The English education system must become one in which a disadvantaged background ceases to be a barrier to a young person’s attainment and future participation in a competitive workplace. After prior attainment, poverty is the single most important factor in predicting a child’s future.
We should all have high expectations of every child regardless of their background. Disadvantaged1 pupils underperform on average compared to their peers. Low attainment is due to a complex interaction of social and demographic factors. Material deprivation can influence educational outcomes by reducing the educational resources that families can provide, and by adversely affecting the home environment. Deprivation is commonly associated with other factors which can influence children’s outcomes: ill health; family stress; low levels of parental education and parental involvement in their children’s education; low levels of cultural and social capital; and low aspirations.
Attainment among disadvantaged pupils has improved slightly and the attainment gap between them and their peers has closed, but only slowly, in recent years. In 2012 the attainment gap at age 11 was 16 percentage points; and at age 16, 26.3 percentage points. The gap widens throughout a child’s compulsory education, and so has a direct bearing on access to higher education and the best jobs. Tackling disadvantaged pupils’ underperformance during school years is therefore critical to the Government’s broader social mobility aims and strategy as a good education is the key to improving young people’s life chances.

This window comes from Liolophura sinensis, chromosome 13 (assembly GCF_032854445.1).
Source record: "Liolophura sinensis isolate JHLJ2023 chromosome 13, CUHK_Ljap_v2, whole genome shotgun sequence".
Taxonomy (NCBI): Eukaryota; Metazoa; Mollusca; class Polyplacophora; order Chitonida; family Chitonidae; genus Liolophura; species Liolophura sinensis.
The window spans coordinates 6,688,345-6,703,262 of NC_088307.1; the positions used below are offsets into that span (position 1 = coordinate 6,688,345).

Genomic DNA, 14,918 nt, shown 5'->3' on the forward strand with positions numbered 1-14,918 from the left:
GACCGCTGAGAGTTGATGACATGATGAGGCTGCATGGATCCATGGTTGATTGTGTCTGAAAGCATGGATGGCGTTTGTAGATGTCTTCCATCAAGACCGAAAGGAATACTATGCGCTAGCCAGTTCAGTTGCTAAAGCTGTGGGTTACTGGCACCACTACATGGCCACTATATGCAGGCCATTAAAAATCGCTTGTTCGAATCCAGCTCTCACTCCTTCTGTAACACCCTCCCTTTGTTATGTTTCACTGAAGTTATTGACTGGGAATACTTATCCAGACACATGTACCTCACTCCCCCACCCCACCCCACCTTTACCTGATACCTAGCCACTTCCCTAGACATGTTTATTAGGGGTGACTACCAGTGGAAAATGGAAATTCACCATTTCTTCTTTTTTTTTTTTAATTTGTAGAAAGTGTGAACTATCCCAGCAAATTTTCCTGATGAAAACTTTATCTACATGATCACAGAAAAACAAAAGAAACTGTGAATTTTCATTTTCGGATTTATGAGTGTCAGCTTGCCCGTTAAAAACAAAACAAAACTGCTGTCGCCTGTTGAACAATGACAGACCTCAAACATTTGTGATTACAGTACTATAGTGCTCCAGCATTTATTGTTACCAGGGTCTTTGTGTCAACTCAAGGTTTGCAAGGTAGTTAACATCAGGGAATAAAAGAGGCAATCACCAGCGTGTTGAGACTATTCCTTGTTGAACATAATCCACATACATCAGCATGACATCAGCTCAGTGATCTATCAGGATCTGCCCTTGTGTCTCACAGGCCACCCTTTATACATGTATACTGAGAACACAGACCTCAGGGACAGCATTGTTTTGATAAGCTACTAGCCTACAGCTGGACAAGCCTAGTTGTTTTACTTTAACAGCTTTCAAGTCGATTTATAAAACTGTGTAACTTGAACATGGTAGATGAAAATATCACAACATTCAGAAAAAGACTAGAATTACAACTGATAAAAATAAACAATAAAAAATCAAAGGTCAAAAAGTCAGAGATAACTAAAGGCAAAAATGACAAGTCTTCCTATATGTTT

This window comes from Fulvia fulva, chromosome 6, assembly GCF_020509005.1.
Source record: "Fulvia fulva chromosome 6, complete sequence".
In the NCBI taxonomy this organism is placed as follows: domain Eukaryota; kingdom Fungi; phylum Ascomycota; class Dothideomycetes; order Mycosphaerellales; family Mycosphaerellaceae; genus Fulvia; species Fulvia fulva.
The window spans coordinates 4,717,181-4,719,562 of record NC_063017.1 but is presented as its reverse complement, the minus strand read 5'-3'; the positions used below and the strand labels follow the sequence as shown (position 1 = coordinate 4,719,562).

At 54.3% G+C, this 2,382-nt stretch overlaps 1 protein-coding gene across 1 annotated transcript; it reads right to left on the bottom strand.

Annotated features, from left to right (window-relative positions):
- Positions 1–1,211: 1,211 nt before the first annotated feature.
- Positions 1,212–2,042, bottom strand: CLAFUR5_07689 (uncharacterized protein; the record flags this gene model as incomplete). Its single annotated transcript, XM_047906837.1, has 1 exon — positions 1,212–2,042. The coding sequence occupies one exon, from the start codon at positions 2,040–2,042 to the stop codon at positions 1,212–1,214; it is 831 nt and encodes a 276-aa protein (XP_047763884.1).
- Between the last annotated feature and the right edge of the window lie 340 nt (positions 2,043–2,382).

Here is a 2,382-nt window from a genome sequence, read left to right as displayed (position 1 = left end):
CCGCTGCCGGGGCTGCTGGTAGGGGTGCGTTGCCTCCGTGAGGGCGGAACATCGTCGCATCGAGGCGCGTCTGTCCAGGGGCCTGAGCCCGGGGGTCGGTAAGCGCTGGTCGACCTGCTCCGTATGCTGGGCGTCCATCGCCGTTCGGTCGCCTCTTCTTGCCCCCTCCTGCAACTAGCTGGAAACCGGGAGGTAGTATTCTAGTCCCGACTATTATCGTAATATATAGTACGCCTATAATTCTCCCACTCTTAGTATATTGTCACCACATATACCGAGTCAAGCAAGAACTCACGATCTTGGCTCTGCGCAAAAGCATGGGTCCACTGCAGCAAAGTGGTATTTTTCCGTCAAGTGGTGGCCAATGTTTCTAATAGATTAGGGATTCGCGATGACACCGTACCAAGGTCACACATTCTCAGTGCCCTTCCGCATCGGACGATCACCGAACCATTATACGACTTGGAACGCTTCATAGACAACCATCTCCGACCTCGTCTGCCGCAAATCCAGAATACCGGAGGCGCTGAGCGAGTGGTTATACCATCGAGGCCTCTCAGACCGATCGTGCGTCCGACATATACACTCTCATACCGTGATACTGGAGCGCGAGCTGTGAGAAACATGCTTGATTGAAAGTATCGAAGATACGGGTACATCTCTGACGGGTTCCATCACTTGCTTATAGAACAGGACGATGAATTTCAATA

Within this strategy, the Pupil Premium is a specific policy targeted on disadvantaged pupils – giving schools extra funding to enable them to take the most effective action to raise the attainment of all disadvantaged pupils and close the gap with their peers.
1 A pupil who has been on free school meals in the previous 6 years or who was 'Looked After' for at least 6 months in that year.